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PM News Brief: Eleven Bills Signed, COVID In The LatinX Community & Racial Equity And Policing

Photo of a woman speaking into a microphone
Emily Means
Darlene McDonald, chair of the Utah Black Roundtable, said at a press conference Thursday that changing police culture won't happen quickly.

Thursday evening, June 25, 2020


No J-1 Visas Equals Fewer Foreign Worker For Utah’s Ski Resorts

Ski resorts in Utah that depend on seasonal foreign workers might have problems finding the labor they need this winter season, due to the recent suspension of certain work visas. Earlier this week the Trump administration suspended J-1 work visas, which allow foreign college students to work in the U.S. Lynn Ware Peek with the Park City Municipal Corporation said after the financial burden of the COVID-19 pandemic, the restriction could create more strain for businesses. Read the full story. — Jessica Lowell

Salt Lake City Forms Commission On Racial Equity In Policing

Salt Lake City’s mayor announced Thursday the creation of a group that will address issues around race and policing. The move came in response to ongoing protests against racial injustice and police brutality. The city has set aside $100,000 to support the Commission on Racial Equity in Policing. Darlene McDonald, chair of the Utah Black Roundtable, one of the commission’s members, said changing police culture won’t happen quickly and that the institution of policing “must be uprooted and reformed to weed out the inherited systemic racism.” The commission will recommend changes to police funding and policies. — Emily Means

Salt Lake City Curfew Violations? No Worries. No Prosecution Coming

During late May’s protests in Salt Lake City against racial injustice and police brutality, dozens of people were arrested for failure to disperse and curfew violations. On Thursday, the Salt Lake County District Attorney’s office and Salt Lake City Prosecutor’s office said they will not prosecute those cases. Other charges like unlawful riot or injury to persons or property will be pursued. The district attorney and the prosecutor’s offices said these filings will be declined without prejudice and encourage law enforcement agencies to dedicate resources to more serious crimes. Salt Lake County District Attorney Sim Gill said his office is dedicated to public safety and that that includes protecting those who peacefully exercise their right to protest. — Caroline Ballard


COVID-19 In Purgatory

Fifteen inmates at Washington County’s jail have tested positive for COVID-19. The outbreak started last weekend when four inmates began showing symptoms of the virus. The county’s sheriff's office said as of Wednesday, over 100 inmates who may have been exposed have been tested and are in quarantine. Utah’s Department of Corrections website said there have been 14 other confirmed inmate cases at state correctional facilities and centers. — Lexi Peery, St. George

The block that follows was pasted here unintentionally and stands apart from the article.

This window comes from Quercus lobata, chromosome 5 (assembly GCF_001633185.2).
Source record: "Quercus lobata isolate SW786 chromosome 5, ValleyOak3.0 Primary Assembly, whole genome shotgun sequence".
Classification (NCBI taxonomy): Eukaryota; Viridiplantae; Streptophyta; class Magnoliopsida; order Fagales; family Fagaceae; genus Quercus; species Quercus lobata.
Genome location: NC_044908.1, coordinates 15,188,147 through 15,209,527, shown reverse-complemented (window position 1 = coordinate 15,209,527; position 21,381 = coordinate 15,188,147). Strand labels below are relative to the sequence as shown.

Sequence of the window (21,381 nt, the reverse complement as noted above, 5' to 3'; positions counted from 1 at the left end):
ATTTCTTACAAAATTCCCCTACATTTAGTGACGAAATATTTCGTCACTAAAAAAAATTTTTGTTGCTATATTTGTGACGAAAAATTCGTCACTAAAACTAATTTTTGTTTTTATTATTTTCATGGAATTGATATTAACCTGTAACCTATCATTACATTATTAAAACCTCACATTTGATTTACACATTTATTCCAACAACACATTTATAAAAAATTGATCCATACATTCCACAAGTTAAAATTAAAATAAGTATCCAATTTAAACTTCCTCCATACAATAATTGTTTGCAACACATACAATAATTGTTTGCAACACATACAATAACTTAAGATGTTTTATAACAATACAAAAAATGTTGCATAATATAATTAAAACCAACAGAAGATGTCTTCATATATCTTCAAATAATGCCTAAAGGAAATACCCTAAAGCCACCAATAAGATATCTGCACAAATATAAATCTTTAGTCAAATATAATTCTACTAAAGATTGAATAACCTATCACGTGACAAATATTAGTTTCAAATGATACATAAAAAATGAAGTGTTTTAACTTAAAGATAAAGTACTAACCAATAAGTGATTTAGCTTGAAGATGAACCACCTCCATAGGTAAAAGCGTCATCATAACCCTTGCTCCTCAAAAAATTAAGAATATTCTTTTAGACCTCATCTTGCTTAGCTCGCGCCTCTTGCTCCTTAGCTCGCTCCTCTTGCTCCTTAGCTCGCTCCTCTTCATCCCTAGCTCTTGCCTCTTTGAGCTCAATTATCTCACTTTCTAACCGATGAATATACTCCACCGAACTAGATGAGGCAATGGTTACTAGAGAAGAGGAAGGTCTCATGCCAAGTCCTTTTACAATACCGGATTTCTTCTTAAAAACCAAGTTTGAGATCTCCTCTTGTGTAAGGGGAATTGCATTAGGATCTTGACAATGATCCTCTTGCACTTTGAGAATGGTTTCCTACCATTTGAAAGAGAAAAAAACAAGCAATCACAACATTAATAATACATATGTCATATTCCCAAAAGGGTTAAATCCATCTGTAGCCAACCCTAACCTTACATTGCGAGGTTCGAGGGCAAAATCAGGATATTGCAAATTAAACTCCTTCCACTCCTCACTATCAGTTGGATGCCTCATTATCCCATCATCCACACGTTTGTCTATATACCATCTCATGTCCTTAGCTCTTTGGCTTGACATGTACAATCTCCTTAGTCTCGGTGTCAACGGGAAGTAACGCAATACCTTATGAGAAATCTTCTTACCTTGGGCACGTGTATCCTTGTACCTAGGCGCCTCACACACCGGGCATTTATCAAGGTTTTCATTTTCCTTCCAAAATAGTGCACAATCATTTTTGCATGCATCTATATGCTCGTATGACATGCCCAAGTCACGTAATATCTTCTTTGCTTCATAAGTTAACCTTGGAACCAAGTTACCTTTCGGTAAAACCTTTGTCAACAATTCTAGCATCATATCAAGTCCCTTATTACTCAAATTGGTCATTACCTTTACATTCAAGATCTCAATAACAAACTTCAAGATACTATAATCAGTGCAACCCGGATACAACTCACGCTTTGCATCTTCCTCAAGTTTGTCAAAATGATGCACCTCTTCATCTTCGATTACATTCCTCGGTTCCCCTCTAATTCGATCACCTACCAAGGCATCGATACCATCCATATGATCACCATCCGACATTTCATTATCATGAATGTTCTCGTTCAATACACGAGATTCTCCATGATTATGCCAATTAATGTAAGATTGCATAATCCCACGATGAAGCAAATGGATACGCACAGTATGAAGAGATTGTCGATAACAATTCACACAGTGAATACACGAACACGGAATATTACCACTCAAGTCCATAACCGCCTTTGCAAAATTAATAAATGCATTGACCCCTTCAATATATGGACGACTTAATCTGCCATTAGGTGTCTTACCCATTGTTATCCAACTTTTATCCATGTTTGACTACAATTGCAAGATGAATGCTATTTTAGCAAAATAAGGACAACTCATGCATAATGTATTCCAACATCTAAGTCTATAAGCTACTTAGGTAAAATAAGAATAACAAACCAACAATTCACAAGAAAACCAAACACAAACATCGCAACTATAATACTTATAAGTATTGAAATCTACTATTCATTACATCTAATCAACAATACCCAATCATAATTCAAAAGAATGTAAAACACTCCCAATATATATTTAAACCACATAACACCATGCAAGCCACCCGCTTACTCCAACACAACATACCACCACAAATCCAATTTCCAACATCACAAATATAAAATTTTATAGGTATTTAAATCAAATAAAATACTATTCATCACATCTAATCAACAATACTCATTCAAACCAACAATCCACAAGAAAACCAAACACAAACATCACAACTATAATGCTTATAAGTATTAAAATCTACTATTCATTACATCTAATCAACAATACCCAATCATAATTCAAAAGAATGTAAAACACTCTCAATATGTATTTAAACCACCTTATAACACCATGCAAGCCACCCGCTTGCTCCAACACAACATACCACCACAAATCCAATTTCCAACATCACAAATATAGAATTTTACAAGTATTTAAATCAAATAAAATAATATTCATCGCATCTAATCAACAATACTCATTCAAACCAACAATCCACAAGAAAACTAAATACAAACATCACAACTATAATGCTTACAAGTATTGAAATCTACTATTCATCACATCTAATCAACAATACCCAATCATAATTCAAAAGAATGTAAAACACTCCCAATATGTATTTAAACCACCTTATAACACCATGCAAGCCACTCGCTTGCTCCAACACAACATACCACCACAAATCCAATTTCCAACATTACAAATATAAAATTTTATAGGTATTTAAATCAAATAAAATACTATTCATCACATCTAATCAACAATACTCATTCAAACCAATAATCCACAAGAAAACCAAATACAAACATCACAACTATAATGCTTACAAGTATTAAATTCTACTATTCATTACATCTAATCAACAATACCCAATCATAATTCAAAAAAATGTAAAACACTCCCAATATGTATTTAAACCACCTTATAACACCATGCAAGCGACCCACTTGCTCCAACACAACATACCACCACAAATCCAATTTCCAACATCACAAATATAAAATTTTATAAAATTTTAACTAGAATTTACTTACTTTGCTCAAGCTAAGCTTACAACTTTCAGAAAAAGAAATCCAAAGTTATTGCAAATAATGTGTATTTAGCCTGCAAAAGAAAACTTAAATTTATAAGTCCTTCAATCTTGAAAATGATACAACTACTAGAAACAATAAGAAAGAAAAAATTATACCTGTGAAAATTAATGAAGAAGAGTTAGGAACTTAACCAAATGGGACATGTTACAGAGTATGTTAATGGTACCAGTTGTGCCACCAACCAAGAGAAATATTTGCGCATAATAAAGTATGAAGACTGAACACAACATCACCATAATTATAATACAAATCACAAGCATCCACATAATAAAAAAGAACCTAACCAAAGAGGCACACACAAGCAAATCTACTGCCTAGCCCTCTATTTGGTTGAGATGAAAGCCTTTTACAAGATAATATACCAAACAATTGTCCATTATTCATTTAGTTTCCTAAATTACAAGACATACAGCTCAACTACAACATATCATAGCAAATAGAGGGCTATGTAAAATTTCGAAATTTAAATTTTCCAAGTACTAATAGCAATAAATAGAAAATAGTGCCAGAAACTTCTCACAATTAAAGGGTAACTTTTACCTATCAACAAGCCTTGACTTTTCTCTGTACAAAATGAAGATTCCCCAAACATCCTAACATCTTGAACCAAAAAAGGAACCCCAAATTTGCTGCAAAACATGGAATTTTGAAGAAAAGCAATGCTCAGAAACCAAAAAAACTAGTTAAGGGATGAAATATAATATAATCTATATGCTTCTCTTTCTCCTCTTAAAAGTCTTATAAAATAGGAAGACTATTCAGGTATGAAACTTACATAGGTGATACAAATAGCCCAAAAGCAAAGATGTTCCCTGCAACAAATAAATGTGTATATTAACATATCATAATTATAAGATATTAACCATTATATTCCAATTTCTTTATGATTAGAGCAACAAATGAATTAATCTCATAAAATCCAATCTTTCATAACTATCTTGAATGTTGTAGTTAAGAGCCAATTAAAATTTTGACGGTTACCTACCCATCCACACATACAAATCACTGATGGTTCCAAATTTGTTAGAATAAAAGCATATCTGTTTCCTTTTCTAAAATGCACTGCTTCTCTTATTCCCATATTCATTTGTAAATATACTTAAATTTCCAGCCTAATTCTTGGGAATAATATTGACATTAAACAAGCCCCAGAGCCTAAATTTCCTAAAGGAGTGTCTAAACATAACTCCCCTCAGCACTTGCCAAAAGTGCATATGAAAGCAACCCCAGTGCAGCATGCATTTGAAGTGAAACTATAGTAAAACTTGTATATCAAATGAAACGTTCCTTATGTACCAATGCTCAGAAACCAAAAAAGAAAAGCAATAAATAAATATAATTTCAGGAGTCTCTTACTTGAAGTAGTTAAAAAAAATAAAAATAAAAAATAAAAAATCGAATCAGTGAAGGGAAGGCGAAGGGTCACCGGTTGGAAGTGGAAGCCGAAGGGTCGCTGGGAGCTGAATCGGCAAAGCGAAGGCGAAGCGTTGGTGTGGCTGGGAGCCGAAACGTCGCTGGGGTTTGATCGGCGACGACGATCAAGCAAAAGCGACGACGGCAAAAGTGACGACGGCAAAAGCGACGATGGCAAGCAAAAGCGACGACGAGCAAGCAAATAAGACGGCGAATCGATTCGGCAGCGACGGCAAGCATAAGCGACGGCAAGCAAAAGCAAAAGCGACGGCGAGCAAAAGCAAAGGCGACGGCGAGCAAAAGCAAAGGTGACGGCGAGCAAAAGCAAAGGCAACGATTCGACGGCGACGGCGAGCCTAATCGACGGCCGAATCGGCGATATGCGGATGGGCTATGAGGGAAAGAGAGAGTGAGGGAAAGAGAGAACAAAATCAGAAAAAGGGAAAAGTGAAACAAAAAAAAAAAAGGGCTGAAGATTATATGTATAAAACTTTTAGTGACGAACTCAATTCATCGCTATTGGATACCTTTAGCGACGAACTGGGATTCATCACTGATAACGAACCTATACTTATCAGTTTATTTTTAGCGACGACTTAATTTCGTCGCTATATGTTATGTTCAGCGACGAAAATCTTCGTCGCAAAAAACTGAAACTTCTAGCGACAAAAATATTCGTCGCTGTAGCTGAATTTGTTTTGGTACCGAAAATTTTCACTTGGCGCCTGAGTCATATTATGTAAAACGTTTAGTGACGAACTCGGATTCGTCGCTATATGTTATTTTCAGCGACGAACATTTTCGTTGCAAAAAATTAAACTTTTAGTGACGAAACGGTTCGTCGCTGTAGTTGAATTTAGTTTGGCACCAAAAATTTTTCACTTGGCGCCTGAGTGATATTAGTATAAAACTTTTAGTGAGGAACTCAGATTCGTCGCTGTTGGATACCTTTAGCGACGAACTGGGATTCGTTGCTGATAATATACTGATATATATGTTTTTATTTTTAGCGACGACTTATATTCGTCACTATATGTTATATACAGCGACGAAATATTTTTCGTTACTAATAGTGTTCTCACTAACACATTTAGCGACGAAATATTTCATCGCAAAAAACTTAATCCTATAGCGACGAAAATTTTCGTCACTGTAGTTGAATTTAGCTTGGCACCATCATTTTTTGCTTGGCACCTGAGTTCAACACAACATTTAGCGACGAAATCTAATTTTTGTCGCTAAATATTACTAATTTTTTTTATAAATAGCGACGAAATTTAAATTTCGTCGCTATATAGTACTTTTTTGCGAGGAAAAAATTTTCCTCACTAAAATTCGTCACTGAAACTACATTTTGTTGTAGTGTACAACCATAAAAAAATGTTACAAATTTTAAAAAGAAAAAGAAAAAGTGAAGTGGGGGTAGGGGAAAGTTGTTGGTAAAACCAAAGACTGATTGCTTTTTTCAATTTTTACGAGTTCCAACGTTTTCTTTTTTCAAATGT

Navajo Nation Decides On CARES Spending

The Navajo Nation Council has recommended spending $93 million of $600 million of federal COVID-19 relief funding the tribe received in May. So far, the money has been held up by disagreements between the Nation’s legislative and executive branches. The legislation, which passed last week, directs the money toward immediate relief efforts, including food delivery and cash transfers to local governments. It still needs approval from the Navajo Nation’s President Jonathan Nez. — Kate Groetzinger, Bluff


Gov. Herbert Signs 11 Bills

Gov. Gary Herbert signed 11 bills Thursday that were passed during the Legislature’s special session last week. One bill bans law enforcement from kneeling on someone’s neck as a form of restraint, and one cuts around $850 million from the state’s budget. He signed another bill into law that requires the governor to inform the Legislature of some major purchases made using emergency powers within 24 hours. — Sonja Hutson

590 New COVID Cases And Utah Unemployment Numbers

Utah’s Department of Health announced 590 new cases of COVID-19 Thursday. That brings the state to more than 19,000 confirmed cases of the disease. And last week, close to 5,000 new Utahns filed for unemployment benefits. That’s according to the latest numbers from the state’s Department of Workforce Services. That number is up slightly from the week before. From June 14 through the 20, Utah paid out more than $71 million in state and federal benefits. — Ross Terrell

“No Tengas Miedo” Health Officials Speak Directly To LatinX Community

Utah’s LatinX community accounts for 43% of Utah’s COVD-19 cases — but makes up only 14% of the state’s population. For the first time since the pandemic started, the state held a press conference Thursday to speak directly to that community. Mayra Cedano, with non-profit group Comunidades Unidas and a member of the COVID task force’s multicultural committee, told the immigrant community to not be afraid to get help. Cedano also outlined resources available for free health services and assistance for things like food and rent. — Elaine Clark

Follow KUER’s coverage of the coronavirus in Utah.

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